Decentralized Management Hinders Coastal Climate Adaptation: The Spatial-Dynamics of Beach Nourishment

40 Pages Posted: 23 Jun 2014

See all articles by Sathya Gopalakrishnan

Sathya Gopalakrishnan

Ohio State University (OSU)

Dylan McNamara

University of North Carolina (UNC) at Wilmington

Martin D. Smith

Duke University - Nicholas School of the Environment

A. Brad Murray

Duke University

Multiple version iconThere are 2 versions of this paper

Date Written: June 2014

Abstract

Climate change threatens to alter coastline erosion patterns in space and time and coastal communities adapt to these threats with decentralized shoreline stabilization measures. We model strategic interaction between two neighboring towns, and explore welfare implications of spatial-dynamic feedbacks in the coastal zone. When communities are adjacent, the seaward community loses sand to the landward community through alongshore sediment transport. Strategic interactions create incentives for both communities nourish less, resulting in lower long-run beach width and lower property values in both communities, a result that parallels the classic prisoner’s dilemma. Intensifying erosion — consistent with accelerating sea level rise — increases the losses from failure to coordinate. Higher erosion also increases inequality in the distribution of benefits across communities under spatially coordinated management. This disincentive to coordinate suggests the need for higher-level government intervention to address a traditionally local problem. We show that a spatially targeted subsidy can achieve the first best outcome and explore conditions under which a second-best uniform subsidy leads to small or large losses.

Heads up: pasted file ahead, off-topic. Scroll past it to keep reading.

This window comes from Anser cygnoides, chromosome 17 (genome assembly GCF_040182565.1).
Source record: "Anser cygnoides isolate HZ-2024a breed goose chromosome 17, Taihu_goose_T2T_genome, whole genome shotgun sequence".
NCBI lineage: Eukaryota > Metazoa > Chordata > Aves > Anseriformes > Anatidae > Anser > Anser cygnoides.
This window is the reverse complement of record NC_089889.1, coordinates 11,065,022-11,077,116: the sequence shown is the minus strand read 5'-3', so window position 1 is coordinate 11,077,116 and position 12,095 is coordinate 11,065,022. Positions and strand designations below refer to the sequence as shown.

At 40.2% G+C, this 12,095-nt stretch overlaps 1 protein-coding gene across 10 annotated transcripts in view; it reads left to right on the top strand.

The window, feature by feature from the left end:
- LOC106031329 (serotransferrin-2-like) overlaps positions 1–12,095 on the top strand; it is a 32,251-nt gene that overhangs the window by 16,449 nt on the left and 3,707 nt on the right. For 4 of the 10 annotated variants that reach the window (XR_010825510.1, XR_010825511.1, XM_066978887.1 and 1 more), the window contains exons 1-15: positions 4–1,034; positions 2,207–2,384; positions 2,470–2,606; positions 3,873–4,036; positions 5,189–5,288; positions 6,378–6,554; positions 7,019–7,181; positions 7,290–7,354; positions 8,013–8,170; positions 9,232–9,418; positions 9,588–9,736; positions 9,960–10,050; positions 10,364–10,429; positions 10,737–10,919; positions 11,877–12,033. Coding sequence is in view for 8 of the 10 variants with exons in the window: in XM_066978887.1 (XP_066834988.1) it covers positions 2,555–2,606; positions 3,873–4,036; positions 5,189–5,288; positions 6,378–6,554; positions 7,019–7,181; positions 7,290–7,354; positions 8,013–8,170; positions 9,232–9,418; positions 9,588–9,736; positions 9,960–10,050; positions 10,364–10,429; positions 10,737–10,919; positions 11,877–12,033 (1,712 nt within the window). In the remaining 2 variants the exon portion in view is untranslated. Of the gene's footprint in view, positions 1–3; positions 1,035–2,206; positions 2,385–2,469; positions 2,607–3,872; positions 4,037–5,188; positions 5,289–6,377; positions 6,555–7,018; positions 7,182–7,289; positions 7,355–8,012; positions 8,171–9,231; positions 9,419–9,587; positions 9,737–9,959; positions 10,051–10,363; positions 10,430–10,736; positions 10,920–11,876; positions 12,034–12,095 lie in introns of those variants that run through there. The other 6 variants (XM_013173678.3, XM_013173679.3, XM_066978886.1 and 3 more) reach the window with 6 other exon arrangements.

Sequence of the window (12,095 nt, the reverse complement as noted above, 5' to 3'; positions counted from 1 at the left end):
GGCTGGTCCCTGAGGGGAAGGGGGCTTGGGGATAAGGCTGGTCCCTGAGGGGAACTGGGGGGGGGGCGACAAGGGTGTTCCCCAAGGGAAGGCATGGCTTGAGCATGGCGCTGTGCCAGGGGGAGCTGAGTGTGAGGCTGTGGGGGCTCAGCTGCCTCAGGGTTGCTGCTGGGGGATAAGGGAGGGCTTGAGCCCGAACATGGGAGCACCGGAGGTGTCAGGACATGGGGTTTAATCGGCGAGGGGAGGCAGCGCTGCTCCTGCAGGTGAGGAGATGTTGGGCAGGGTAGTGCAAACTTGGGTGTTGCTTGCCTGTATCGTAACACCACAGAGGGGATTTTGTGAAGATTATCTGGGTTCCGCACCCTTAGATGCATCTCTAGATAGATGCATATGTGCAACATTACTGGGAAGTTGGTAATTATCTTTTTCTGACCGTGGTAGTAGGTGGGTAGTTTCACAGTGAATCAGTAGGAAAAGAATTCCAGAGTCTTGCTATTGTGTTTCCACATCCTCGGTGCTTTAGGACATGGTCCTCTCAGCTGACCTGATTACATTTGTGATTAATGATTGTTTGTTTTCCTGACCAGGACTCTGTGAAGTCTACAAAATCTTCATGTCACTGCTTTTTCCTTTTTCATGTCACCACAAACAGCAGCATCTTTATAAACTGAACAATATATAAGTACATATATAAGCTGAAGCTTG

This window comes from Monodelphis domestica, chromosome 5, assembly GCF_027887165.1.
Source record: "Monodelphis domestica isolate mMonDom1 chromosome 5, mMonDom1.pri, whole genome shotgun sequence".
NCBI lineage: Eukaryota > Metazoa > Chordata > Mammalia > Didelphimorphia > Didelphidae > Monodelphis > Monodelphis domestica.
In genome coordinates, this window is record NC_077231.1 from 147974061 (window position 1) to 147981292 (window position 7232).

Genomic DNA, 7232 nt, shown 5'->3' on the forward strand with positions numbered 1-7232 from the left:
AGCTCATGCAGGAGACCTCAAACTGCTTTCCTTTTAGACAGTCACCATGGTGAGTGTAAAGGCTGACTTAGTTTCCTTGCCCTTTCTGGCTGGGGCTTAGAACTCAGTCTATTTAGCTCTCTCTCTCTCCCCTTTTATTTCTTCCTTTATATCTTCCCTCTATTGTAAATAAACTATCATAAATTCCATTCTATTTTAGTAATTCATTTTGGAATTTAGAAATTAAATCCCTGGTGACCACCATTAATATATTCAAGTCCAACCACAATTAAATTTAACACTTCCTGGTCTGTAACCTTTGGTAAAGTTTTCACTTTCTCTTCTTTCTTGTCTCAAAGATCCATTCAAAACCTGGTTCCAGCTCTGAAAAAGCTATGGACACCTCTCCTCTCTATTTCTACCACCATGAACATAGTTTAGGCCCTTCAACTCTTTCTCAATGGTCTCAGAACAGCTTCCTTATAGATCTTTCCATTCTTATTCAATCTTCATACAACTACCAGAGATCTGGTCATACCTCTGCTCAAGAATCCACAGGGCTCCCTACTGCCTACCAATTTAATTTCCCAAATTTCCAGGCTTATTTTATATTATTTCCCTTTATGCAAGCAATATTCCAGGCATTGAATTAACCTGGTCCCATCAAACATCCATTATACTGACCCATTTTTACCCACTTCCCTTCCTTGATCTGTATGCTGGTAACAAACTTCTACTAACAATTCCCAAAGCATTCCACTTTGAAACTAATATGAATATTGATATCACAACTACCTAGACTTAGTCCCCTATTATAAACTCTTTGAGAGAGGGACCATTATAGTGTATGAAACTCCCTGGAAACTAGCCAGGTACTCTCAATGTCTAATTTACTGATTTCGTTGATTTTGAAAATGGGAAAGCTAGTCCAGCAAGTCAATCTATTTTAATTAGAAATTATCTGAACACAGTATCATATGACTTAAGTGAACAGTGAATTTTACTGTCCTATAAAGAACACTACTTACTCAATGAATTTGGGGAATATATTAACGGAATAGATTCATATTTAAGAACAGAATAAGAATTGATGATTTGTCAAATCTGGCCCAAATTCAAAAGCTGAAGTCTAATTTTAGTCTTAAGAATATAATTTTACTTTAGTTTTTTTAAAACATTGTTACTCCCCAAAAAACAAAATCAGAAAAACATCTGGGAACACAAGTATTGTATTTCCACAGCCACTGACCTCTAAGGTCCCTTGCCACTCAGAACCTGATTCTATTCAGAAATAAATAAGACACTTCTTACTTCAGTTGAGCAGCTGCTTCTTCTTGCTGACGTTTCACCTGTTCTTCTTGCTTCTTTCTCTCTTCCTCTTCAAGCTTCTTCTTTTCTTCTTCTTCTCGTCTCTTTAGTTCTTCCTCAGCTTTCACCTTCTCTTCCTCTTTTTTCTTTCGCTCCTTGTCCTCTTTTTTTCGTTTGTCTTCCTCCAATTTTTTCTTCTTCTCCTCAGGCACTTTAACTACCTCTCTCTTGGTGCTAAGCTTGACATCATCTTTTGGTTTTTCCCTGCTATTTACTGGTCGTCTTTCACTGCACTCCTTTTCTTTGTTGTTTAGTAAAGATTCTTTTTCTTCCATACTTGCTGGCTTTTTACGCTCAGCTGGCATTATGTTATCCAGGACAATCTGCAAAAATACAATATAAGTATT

Keywords: beach nourishment, sea level rise, spatial dynamic feedbacks, climate adaptation

JEL Classification: Q20

Suggested Citation

Gopalakrishnan, Sathya and McNamara, Dylan and Smith, Martin D. and Murray, A. Brad, Decentralized Management Hinders Coastal Climate Adaptation: The Spatial-Dynamics of Beach Nourishment (June 2014). Available at SSRN: https://ssrn.com/abstract=2457631 or http://dx.doi.org/10.2139/ssrn.2457631

Sathya Gopalakrishnan (Contact Author)

Ohio State University (OSU) ( email )

Dept. of Ag, Env & Dev Economics
2120 Fyffe Rd
Columbus, OH 43210

Dylan McNamara

University of North Carolina (UNC) at Wilmington ( email )

601 South College Road
Wilmington, NC 28403
United States

Martin D. Smith

Duke University - Nicholas School of the Environment ( email )

Box 90328
A122 LSRC
Durham, NC 27708-0328
United States
919-613-8028 (Phone)
919-684-8741 (Fax)

HOME PAGE: http://fds.duke.edu/db/Nicholas/esp/faculty/marsmith

A. Brad Murray

Duke University ( email )

100 Fuqua Drive
Durham, NC 27708-0204
United States

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